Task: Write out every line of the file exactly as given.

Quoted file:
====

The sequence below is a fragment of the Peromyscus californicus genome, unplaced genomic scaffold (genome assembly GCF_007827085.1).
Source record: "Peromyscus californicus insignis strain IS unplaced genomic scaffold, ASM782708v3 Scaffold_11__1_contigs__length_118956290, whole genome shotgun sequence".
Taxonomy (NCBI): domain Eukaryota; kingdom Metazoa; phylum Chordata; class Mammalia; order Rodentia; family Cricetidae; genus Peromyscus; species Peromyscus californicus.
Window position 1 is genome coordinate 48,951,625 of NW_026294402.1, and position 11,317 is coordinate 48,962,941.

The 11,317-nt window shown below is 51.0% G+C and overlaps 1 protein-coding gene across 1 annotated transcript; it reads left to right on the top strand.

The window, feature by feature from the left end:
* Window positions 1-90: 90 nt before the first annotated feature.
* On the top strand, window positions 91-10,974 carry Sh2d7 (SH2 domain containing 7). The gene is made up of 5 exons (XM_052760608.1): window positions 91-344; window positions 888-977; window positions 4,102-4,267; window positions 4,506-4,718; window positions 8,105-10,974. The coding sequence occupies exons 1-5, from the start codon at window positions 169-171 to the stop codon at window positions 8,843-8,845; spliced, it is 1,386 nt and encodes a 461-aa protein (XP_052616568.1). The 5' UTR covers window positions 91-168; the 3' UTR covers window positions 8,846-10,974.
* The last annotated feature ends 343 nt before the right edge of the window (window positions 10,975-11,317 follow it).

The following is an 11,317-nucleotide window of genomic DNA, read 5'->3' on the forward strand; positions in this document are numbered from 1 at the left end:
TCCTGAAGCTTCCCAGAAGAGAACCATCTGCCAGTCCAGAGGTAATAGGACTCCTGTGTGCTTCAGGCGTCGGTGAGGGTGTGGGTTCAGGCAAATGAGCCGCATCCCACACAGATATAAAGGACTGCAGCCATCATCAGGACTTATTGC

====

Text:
The sequence below is a fragment of the Peromyscus californicus genome, unplaced genomic scaffold (genome assembly GCF_007827085.1).
Source record: "Peromyscus californicus insignis strain IS unplaced genomic scaffold, ASM782708v3 Scaffold_11__1_contigs__length_118956290, whole genome shotgun sequence".
Taxonomy (NCBI): domain Eukaryota; kingdom Metazoa; phylum Chordata; class Mammalia; order Rodentia; family Cricetidae; genus Peromyscus; species Peromyscus californicus.
Window position 1 is genome coordinate 48,951,625 of NW_026294402.1, and position 11,317 is coordinate 48,962,941.

The 11,317-nt window shown below is 51.0% G+C and overlaps 1 protein-coding gene across 1 annotated transcript; it reads left to right on the top strand.

The window, feature by feature from the left end:
* Window positions 1-90: 90 nt before the first annotated feature.
* On the top strand, window positions 91-10,974 carry Sh2d7 (SH2 domain containing 7). The gene is made up of 5 exons (XM_052760608.1): window positions 91-344; window positions 888-977; window positions 4,102-4,267; window positions 4,506-4,718; window positions 8,105-10,974. The coding sequence occupies exons 1-5, from the start codon at window positions 169-171 to the stop codon at window positions 8,843-8,845; spliced, it is 1,386 nt and encodes a 461-aa protein (XP_052616568.1). The 5' UTR covers window positions 91-168; the 3' UTR covers window positions 8,846-10,974.
* The last annotated feature ends 343 nt before the right edge of the window (window positions 10,975-11,317 follow it).

The following is an 11,317-nucleotide window of genomic DNA, read 5'->3' on the forward strand; positions in this document are numbered from 1 at the left end:
TCCTGAAGCTTCCCAGAAGAGAACCATCTGCCAGTCCAGAGGTAATAGGACTCCTGTGTGCTTCAGGCGTCGGTGAGGGTGTGGGTTCAGGCAAATGAGCCGCATCCCACACAGATATAAAGGACTGCAGCCATCATCAGGACTTATTGC